The central server system is comprised of one or more computer servers that are accessible by means of a data network, typically the Internet. This is one or more databases operating on the one or more central servers that service the broadly distributed widgets that are associated with all of the different Sellers' webpages. The widgets on the webpages push data back into the central servers. For example, when the widget sells an item, the widget pushes the product identifying information back into the checkout module that causes the credit card processing module to effectuate the transaction. At the same time, the widget pushes data regarding who the Seller was into the portion of the database that credits Sellers with a portion of the sale revenue derived. Furthermore, the widget pushes sales information into the inventory control portion of the database to cause it to decrement the inventory by the number of items associated with a particular product identifier that were sold by a transaction. The widget accomplishes this interaction with the central servers by relying on a set of interface protocols. Customers may also set up accounts with the central servers. In this embodiment, the widget calls for a customer's login and password. These are transmitted to the checkout module. That information is mapped in the back-end to specific credit card information and customer information so that the transaction can be completed. When checkout is completed, for effectuating delivery fulfillment, the central servers map the unique product identifier or UUID for each product associated with a sale to it's corresponding Supplier and present the Supplier with the fulfillment request data, which includes the quantity and shipping address.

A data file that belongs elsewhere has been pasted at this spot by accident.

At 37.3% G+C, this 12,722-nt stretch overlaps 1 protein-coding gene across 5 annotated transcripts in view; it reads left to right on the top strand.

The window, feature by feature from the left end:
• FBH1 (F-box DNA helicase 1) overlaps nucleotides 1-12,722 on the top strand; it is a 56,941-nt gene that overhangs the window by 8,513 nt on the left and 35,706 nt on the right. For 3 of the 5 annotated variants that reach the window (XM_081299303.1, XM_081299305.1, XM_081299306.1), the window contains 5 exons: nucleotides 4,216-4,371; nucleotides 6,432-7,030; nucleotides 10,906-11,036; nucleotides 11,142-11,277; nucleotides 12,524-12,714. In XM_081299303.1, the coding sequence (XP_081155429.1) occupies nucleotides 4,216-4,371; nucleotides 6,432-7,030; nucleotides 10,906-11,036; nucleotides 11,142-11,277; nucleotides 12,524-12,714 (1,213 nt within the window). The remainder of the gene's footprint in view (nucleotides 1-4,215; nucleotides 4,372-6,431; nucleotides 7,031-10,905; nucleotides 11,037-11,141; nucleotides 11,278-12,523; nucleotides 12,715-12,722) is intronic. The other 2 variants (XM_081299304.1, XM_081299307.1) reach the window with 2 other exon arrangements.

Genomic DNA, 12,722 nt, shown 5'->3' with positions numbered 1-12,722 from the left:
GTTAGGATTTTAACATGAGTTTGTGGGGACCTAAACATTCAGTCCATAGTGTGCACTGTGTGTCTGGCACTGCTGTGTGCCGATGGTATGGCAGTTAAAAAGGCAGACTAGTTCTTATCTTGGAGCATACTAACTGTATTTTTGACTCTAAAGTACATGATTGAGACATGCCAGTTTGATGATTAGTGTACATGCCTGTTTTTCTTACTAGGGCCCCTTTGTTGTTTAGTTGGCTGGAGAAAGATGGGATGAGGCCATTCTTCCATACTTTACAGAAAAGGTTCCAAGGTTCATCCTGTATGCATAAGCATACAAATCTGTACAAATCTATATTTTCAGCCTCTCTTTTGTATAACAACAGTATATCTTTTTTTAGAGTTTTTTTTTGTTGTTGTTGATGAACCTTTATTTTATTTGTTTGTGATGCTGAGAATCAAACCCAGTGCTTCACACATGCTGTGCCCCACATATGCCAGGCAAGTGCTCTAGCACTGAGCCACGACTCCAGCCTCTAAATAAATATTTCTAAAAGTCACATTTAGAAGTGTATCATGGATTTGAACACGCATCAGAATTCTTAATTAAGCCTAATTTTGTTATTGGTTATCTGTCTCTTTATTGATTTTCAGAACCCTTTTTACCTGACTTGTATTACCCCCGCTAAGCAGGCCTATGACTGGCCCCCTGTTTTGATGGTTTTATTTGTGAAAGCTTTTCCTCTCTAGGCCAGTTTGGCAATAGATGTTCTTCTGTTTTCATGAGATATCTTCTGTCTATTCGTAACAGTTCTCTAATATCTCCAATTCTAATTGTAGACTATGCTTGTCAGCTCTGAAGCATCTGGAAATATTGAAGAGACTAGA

When a sale transaction takes place, the reader of the webpage simply selects the item that they intend to buy. In one embodiment, the widget interacts with the other content comprising the web-page and determines which items are for sale. In this embodiment, each inventory item has a unique identifier associated with it, and the widget "knows" the inventory item identifier by retrieving it from the document data itself. In addition, the Seller is able to integrate the item directly into their web-page so that its appearance and presence is seamless in appearance.
 When the customer presses the "buy" button or other action on the Seller's webpage to initiate a transaction, the widget is launched. In another embodiment, the widget code is in-line and therefore is already activated in which case the customer's action will interact with the activated widget. The widget displays an interface for taking some of the customer information, typically the less sensitive information, for example quantity. See FIG. 1. If the user is already registered and authenticated, the user identifier, type of payment and other selections can be input into the widget and saved with shopping cart. In addition, the widget sends a request to the central servers using the customer information to retrieve any saved pending sales of other items the customer has selected but not completed the purchase of. FIG. 6 (4). The central servers receive the request and use the customer identifying information to look up in the database for pending sales associated with the customer identifier, which would include product identifiers, quantity and pricing information.
 The widget displays what is referred to as a shopping cart, or a list of selected items, quantity and prices associated with the customer identity. The shopping cart can either be modified, saved or the customer can initiate a checkout, which causes the transaction for the selected items to be completed. In another embodiment, the shopping cart at this point is not associated with a customer, so it only displays the items selected from the webpage.